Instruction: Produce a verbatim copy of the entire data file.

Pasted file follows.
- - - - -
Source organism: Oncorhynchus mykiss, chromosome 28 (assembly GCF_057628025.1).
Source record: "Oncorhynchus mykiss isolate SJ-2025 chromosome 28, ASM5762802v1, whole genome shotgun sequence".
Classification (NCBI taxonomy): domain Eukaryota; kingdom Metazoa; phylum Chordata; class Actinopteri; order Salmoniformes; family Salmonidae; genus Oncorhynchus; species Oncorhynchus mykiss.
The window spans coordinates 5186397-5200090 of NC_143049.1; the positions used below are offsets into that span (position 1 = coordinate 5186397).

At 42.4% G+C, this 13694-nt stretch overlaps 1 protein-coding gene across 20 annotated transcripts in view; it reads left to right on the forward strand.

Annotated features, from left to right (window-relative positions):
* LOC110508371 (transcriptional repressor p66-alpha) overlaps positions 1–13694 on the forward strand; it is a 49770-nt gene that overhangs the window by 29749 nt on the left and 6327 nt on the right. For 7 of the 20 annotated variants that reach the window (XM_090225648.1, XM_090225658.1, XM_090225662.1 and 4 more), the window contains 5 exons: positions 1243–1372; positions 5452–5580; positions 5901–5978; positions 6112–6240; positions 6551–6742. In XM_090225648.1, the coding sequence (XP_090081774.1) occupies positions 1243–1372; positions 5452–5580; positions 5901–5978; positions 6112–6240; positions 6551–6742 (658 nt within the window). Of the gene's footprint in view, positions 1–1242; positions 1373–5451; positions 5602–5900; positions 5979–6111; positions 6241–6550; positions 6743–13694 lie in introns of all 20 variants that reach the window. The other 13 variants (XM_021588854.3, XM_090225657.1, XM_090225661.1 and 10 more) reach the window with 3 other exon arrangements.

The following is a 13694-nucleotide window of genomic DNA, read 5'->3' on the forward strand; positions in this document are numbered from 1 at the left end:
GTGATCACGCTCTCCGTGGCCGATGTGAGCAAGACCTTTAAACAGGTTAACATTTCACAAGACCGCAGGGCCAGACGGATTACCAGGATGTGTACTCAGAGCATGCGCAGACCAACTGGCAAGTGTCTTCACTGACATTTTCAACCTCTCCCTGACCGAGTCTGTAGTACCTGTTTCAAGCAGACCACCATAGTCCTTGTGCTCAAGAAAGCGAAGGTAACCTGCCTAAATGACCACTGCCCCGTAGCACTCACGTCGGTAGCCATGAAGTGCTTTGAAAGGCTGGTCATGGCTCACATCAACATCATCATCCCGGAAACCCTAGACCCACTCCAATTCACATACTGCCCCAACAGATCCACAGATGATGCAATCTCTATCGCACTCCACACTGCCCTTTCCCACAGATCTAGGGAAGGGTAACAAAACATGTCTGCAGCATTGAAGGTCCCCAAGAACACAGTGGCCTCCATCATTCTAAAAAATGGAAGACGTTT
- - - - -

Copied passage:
Source organism: Oncorhynchus mykiss, chromosome 28 (assembly GCF_057628025.1).
Source record: "Oncorhynchus mykiss isolate SJ-2025 chromosome 28, ASM5762802v1, whole genome shotgun sequence".
Classification (NCBI taxonomy): domain Eukaryota; kingdom Metazoa; phylum Chordata; class Actinopteri; order Salmoniformes; family Salmonidae; genus Oncorhynchus; species Oncorhynchus mykiss.
The window spans coordinates 5186397-5200090 of NC_143049.1; the positions used below are offsets into that span (position 1 = coordinate 5186397).

At 42.4% G+C, this 13694-nt stretch overlaps 1 protein-coding gene across 20 annotated transcripts in view; it reads left to right on the forward strand.

Annotated features, from left to right (window-relative positions):
* LOC110508371 (transcriptional repressor p66-alpha) overlaps positions 1–13694 on the forward strand; it is a 49770-nt gene that overhangs the window by 29749 nt on the left and 6327 nt on the right. For 7 of the 20 annotated variants that reach the window (XM_090225648.1, XM_090225658.1, XM_090225662.1 and 4 more), the window contains 5 exons: positions 1243–1372; positions 5452–5580; positions 5901–5978; positions 6112–6240; positions 6551–6742. In XM_090225648.1, the coding sequence (XP_090081774.1) occupies positions 1243–1372; positions 5452–5580; positions 5901–5978; positions 6112–6240; positions 6551–6742 (658 nt within the window). Of the gene's footprint in view, positions 1–1242; positions 1373–5451; positions 5602–5900; positions 5979–6111; positions 6241–6550; positions 6743–13694 lie in introns of all 20 variants that reach the window. The other 13 variants (XM_021588854.3, XM_090225657.1, XM_090225661.1 and 10 more) reach the window with 3 other exon arrangements.

The following is a 13694-nucleotide window of genomic DNA, read 5'->3' on the forward strand; positions in this document are numbered from 1 at the left end:
GTGATCACGCTCTCCGTGGCCGATGTGAGCAAGACCTTTAAACAGGTTAACATTTCACAAGACCGCAGGGCCAGACGGATTACCAGGATGTGTACTCAGAGCATGCGCAGACCAACTGGCAAGTGTCTTCACTGACATTTTCAACCTCTCCCTGACCGAGTCTGTAGTACCTGTTTCAAGCAGACCACCATAGTCCTTGTGCTCAAGAAAGCGAAGGTAACCTGCCTAAATGACCACTGCCCCGTAGCACTCACGTCGGTAGCCATGAAGTGCTTTGAAAGGCTGGTCATGGCTCACATCAACATCATCATCCCGGAAACCCTAGACCCACTCCAATTCACATACTGCCCCAACAGATCCACAGATGATGCAATCTCTATCGCACTCCACACTGCCCTTTCCCACAGATCTAGGGAAGGGTAACAAAACATGTCTGCAGCATTGAAGGTCCCCAAGAACACAGTGGCCTCCATCATTCTAAAAAATGGAAGACGTTT